Newbie here - pls help with this hypothetical scenario

Hi everyone, I know very little about two way radio communication and have been scouring the web to learn as much as I can.

My hypothetical scenario:

Five adults, rugged terrain, off grid. Ample solar/wind power. No legalities regarding government licensing. Primary utilization is security/integrity/reconnaissance of our property. No base station, no repeaters. Units must be capable of “secure” communication, etc. Must be extremely durable - one time purchase. From what I’ve read, it seems we’d be lucky to get 2 miles range. Willing to spend up to ~$300 per unit - maybe more. What specific handheld unit would you recommend? Thank you.

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Someone suggested the Kenwood 3402U16P. They said it’s probably one of the most “durable” out there, has a voice scrambler and as far as range, will be in-line with any other transceiver.

Any thoughts?


Might be durable, but not suitable for your purposes. It is a high quality BUSINESS radio, which means that you will need a licence to operate it and must be given an assigned frequency from your governing agency. (If you are in the U.S., this will be the FCC.)

If you operate without a licence and an assigned frequency, it is not just that you are breaking the law; you could be interfering with public service radios, and putting people’s lives in danger. The FCC takes a dim view of this and their satellite tracking is pretty good at picking up offender transmissions from almost anywhere in the U.S.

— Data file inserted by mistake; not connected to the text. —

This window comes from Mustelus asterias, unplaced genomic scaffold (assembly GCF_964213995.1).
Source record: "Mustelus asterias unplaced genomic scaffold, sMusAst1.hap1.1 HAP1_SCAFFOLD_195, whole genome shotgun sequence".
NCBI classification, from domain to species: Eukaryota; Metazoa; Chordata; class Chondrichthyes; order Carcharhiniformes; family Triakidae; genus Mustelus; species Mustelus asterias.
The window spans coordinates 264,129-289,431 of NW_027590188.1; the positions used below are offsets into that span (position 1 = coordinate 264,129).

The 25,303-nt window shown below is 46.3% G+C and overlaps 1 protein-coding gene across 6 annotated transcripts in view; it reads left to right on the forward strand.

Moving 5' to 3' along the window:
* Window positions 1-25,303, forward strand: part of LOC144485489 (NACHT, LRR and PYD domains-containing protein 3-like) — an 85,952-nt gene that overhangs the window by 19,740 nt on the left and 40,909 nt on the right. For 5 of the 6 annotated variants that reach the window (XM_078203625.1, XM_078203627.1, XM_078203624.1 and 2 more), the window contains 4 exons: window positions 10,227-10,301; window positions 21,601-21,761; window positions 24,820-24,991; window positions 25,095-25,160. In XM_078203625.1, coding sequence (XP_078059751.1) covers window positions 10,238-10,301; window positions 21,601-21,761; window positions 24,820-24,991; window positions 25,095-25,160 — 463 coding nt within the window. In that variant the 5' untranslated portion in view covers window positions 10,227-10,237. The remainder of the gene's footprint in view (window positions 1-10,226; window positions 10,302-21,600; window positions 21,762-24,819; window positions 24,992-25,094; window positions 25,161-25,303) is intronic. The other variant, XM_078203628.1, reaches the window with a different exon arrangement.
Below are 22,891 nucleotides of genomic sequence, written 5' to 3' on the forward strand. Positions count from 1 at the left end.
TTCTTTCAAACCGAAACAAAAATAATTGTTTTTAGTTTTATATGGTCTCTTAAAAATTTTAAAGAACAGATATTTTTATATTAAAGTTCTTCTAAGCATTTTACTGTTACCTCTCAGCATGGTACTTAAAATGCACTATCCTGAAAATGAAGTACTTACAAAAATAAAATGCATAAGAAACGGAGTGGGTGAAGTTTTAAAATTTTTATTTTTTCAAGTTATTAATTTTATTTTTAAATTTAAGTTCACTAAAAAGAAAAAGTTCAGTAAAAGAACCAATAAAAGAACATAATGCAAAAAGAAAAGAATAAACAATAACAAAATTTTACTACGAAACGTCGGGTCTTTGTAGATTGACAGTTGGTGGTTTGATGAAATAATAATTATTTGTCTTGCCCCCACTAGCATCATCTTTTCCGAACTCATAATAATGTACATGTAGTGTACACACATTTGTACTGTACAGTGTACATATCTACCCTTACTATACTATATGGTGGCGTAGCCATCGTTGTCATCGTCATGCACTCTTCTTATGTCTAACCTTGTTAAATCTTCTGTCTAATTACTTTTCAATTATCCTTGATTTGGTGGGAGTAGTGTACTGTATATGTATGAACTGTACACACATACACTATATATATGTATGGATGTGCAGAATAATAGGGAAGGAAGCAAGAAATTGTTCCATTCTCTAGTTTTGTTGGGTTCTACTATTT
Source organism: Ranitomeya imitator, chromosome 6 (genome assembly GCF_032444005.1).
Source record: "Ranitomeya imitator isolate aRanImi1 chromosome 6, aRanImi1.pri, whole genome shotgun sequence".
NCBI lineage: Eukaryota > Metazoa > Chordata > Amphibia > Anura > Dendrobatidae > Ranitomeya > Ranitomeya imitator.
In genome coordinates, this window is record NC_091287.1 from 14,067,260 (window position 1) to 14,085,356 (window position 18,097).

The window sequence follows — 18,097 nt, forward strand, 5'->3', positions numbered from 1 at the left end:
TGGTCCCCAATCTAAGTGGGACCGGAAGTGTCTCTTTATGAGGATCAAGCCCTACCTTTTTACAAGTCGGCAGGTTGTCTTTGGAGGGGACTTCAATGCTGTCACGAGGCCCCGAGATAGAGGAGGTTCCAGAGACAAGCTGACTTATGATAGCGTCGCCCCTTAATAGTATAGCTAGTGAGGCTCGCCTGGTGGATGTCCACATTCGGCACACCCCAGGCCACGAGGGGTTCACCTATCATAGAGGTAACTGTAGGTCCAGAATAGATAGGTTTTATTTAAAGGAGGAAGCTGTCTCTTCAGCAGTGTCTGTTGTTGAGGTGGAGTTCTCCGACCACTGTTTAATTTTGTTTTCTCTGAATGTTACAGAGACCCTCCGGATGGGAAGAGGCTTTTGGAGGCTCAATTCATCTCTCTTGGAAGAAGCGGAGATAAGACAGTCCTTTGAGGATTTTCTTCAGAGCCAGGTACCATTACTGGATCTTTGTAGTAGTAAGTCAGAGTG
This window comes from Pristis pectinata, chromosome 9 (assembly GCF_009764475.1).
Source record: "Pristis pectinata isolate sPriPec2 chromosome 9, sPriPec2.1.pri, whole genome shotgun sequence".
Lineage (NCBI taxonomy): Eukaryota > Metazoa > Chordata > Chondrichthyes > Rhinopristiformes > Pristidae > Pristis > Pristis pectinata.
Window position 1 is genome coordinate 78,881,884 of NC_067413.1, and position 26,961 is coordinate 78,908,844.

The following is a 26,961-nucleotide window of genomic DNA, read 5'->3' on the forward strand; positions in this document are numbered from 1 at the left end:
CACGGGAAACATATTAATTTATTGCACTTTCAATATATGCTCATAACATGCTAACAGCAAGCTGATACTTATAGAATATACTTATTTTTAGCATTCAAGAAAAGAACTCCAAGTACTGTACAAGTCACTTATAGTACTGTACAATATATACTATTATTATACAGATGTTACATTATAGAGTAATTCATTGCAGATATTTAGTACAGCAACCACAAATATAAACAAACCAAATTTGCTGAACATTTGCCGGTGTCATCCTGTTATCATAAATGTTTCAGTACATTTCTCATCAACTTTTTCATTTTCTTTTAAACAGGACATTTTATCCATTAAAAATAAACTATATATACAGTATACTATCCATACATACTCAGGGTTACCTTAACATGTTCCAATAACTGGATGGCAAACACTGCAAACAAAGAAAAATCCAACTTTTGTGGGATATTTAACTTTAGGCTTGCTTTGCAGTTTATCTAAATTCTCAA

If you truly want durable, industrial-quality two-way radios that have good audio quality and are highly secure, check out the Motorola DLR1060. Unless you have the same radio and the same ID code (with hundreds of thousands of combinations) they cannot be monitored by any consumer-level scanner. They also have about the longest range you will ever get with a UHF two-way radio. Two miles might be pushing it for ANY radio, depending on the terrain.

If you can afford them, there is no better licence-free radio on the market than the Motorola DTR or DLR series.

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No one can really answer the range issue without seeing what your rugged terrain looks like. Handheld to handheld, you might get 5 miles or more if both ends are in optimal locations; if one or both are in bad locations, you might not get 1 mile. If that doesn’t get you the reliability you need, you’re going to need a repeater in a good location with a decent antenna. You may need to just buy a couple radios and see how well they work in your environment.

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I might suggest the Hytera PD 505LF it is analogue and DMR is durable and legal to use without a licence. It out performs the silly licence free stuff you can buy for peanuts and behaves like a pro radio, You can create a private call group and a colour code, making it pretty secure

That depends on where he is located. A PMR446 radio is intended for use in the UK, but not for some other countries, including the US.